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Shanghai mayor plans Expo mission to Taiwan
2010. 8 March
by Li Xinran
(shanghaidaily.com) Mayor Han Zheng is expected to visit Taiwan in April to promote the Shanghai 2010 World Expo that begins the following month.
"We had the plan to go to the precious island long ago," Han said in Beijing yesterday on the sideline of the annual session of the National People's Congress.
"The trip this time is to further promote the World Expo on one hand and to enhance culturaland economic ties between Shanghai and Taiwan on the other.
"It will also be an opportunity to personally experience Taiwan's colorful history and culture and cross-strait blood bonds."
Han said he believed many Taiwan compatriots would visit the World Expo and he hoped to persuade even more to do so.
He dismissed claims the Expo could be the most expensive one staged and said the total budget was 28.6 billion yuan (US$4.19 billion).
He also guaranteed public security during the six-month event and an improved transport system.
Meanwhile, he said the planned first-phase space for Disneyland in Shanghai could be 3.9 square kilometers including the 1.16 square kilometers of core area.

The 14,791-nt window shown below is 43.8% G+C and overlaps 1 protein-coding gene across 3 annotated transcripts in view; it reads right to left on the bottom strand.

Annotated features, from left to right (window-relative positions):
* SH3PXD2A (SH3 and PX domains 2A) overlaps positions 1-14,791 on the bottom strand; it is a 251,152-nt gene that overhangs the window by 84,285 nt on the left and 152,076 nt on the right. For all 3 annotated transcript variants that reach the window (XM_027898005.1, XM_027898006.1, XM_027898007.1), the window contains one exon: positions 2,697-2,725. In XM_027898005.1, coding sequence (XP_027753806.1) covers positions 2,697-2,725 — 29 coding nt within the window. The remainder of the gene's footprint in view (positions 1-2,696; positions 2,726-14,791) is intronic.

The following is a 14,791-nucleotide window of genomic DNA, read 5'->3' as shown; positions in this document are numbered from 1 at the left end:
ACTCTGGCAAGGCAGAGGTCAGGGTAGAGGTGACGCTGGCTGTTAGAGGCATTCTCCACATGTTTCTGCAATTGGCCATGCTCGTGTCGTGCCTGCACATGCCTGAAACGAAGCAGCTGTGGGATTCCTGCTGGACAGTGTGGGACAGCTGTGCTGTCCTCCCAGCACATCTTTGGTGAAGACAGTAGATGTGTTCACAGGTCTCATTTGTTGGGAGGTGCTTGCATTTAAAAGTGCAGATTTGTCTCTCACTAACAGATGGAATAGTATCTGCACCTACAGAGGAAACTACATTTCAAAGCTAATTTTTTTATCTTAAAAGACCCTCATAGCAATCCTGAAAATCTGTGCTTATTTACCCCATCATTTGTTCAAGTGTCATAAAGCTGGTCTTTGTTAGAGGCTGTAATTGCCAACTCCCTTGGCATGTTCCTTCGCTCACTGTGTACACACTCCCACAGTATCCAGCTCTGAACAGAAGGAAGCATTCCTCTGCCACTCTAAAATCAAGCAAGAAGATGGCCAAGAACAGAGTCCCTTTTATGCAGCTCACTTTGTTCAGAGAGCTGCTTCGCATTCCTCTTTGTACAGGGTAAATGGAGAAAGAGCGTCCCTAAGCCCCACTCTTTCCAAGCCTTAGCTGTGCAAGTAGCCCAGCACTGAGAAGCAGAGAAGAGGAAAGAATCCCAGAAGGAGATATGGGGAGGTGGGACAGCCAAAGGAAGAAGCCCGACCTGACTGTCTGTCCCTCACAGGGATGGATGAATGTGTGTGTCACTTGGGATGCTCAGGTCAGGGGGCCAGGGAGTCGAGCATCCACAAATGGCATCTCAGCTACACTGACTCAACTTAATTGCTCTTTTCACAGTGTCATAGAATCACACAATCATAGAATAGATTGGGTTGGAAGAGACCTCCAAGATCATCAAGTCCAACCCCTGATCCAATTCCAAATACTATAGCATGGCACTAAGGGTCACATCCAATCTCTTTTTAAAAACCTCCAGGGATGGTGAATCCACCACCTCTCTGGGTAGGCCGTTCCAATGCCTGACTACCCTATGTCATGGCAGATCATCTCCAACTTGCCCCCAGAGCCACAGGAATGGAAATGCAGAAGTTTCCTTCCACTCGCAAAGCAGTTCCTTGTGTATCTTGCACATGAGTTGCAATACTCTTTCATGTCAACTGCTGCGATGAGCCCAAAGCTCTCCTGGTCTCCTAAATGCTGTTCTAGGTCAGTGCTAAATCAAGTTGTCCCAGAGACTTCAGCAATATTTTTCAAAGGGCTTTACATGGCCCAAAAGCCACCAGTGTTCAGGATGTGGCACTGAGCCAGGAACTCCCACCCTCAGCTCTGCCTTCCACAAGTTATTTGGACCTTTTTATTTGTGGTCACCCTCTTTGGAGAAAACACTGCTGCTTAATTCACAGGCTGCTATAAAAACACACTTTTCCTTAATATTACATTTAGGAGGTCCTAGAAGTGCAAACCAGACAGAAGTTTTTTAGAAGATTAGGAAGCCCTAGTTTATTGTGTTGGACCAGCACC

"It won't be the smallest Disneyland in the world," he said.
Han revealed Shanghai's goal this year to start building 20 million square meters more housing space, including 12 million square meters belonging to the government housing relief program to offset soaring property prices.
He said the cost of housing in Shanghai had become unrealistic.
Shanghai's Party chief Yu Zhengsheng, also attending the NPC session, confirmed the city would increase the supply of housing space, adjust the structure of demand and publish the policy for a public housing rental scheme late this month. He suggested officials should watch domestic TV drama "Dwelling Narrowness" as it told a story about some young people's difficulty in finding affordable housing.
Yu said that he read online criticism every morning.
Han described himself as "a veteran Netizen" who attaches great importance to any negative news reports involving Shanghai and relevant online criticism.
He said the Internet was an efficient way to monitor government performance, increase transparency and seek improvements.